Prince William and Kate said Deborah’s powerful but upbeat campaign against bowel cancer would be remembered for a long time. She passed away on Tuesday, aged 40. They laid bare their sorrow in the personally signed tweet: “We are so sad to hear the heartbreaking news about Dame Deborah.
“Our thoughts are with her children, her family and her loved ones. Deborah was an inspirational and unfalteringly brave woman whose legacy will live on.W & C.”
The message came just six weeks after William presented the podcaster’s Damehood during a surprise visit to her parents’ house, where they had afternoon tea and champagne.
Yesterday Lorraine Kelly struggled to hold back the tears as she hosted a TV tribute to her friend with Steve Bland, the widower of Deborah’s podcast co-host Rachael Bland.
In the special edition of her ITV programme, she wore a pink jacket and T-shirt with the “Rebellious Hope” emblazoned across it, bringing together the “bowelbabe” campaigner’s favourite colour and slogan. Steve, whose wife co-presented the ground-breaking You, Me And The Big C podcast, before she died at 40 four years ago, said the occasion felt strange.
He said of Deborah: “Last night was very odd, very surreal, very numb and then I was awake at the crack of dawn, and it just hit me.
“That makes what she’s done in those five, five-and-a-half years, what she’s packed in, and the people she’s helped and the lives she’s saved all the more remarkable. “She’s done so much and we’re so proud of her.”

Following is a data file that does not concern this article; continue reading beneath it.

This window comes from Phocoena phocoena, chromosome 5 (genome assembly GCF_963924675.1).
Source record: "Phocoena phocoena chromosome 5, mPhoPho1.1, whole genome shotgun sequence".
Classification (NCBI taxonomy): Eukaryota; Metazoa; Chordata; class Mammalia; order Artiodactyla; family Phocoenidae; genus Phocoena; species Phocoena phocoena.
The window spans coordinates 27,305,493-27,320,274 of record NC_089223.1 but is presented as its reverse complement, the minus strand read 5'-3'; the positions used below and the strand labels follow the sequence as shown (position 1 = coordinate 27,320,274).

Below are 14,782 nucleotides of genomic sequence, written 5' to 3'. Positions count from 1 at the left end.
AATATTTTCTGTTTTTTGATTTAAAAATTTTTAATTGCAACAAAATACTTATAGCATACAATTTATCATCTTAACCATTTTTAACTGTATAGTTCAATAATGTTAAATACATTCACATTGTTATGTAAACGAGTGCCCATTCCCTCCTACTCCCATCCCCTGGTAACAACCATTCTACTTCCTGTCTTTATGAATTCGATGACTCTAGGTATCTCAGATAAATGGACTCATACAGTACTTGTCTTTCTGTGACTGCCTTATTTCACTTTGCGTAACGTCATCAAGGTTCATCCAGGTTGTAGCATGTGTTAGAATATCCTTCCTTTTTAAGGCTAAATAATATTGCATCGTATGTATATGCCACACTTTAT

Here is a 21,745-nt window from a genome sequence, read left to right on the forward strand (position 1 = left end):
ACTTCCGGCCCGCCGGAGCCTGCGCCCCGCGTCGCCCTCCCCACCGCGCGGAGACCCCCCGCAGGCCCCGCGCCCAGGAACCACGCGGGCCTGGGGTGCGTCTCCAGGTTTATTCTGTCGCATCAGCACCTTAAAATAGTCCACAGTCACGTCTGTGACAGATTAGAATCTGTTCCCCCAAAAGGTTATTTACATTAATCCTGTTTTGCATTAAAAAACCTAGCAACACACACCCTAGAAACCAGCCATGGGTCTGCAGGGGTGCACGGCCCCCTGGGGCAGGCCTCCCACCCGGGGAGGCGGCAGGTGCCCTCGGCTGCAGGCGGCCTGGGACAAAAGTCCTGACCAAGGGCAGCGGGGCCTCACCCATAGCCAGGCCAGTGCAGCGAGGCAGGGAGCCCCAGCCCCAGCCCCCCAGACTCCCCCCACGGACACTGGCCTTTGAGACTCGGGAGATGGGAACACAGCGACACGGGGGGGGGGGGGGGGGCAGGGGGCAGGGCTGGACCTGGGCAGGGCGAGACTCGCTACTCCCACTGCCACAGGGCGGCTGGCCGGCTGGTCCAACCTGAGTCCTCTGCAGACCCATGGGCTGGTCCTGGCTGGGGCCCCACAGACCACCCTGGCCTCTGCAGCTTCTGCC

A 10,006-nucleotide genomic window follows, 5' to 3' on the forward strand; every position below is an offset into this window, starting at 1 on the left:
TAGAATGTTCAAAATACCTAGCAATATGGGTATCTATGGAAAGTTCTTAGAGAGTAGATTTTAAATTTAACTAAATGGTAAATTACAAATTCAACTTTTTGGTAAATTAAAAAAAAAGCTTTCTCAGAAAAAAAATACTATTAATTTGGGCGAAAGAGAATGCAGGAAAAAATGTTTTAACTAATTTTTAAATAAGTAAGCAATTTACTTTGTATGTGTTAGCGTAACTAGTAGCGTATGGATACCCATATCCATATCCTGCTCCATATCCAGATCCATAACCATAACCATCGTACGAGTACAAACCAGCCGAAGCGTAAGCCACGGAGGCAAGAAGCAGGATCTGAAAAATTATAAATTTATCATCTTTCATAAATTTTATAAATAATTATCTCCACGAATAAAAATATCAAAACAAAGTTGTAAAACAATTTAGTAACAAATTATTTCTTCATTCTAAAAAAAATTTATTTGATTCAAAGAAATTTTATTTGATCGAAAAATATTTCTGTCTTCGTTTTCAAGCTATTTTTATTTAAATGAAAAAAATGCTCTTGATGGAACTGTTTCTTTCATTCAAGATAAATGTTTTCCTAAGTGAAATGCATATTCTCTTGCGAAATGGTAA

A host of celebrities posted online tributes including Piers Morgan, Charlotte Hawkins, Ruth Langsford and Fearne Cotton.
BBC TV host George Alagiah, who was diagnosed with advanced bowel cancer in 2014, called Deborah “a beacon, lighting the way for us all of us”.
In a Tweet, he said: “Knowing Bowelbabe Dame Deborah James was nearing the end of her journey here does not make her passing any easier to accept.
“Thank you for your example. Deborah, rest in peace now.”
BBC radio DJ Adele Roberts, who announced this week that she was now free of bowel cancer following treatment, said on Instagram: “My heart hurts. Thank you for everything Deborah. Thank you for being so strong for so long and helping others when you were in so much pain yourself.” BBC newsreader Sophie Raworth, who organised a surprise visit to the Chelsea Flower Show for her friend, shared the Instagram tribute “Gorgeous girl. Ridiculous that your life was cut so short.”
Another close friend, Radio 5 presenter Tony Livesey, told of her inner strength and desperation to save lives by urging people to check their bowels. He said: “She was driven on by her love for her family. Fame was a by-product for Debs, she just wanted to save lives.” In Parliament, Deputy Prime Minister Dominic Raab called her a “huge inspiration” during Prime Minister’s Questions.
He went on: “I lost my father at a young age to cancer, I know firsthand the pain her family must be feeling. But we also know that Dame Deborah was a huge inspiration to so many and raised millions to help others affected by cancer.”
Labour deputy leader Angela Rayner offered her condolences, saying Dame Deborah “fearlessly campaigned to inspire so many.”
Genevieve Edwards, chief executive of Bowel Cancer UK, said Dame Deborah had left a “tremendous legacy” by raising funds for research. She told Radio 4’s Today programme people are often struck down because of embarrassment at talking about the toilet checks needed to catch the symptoms.
She added: “She’s stripped all of that away and shone a powerful light on it.” Teresa Whitfield, who was diagnosed with stage 3 bowel cancer after seeing Dame Deborah on TV, said: “Without her, I don’t think I would be here today. We have to carry on with her legacy.”
Michelle Mitchell, chief executive of Cancer Research UK, said. “She was an inspiration to so many people and her impact will be felt for years to come.”
Dame Deborah died after spending her final weeks getting end-of-life care at home with her husband Sebastien and their two children. In her final weeks, she raised almost £7million for research and was made a Dame for her “tireless” work improving awareness of the disease.
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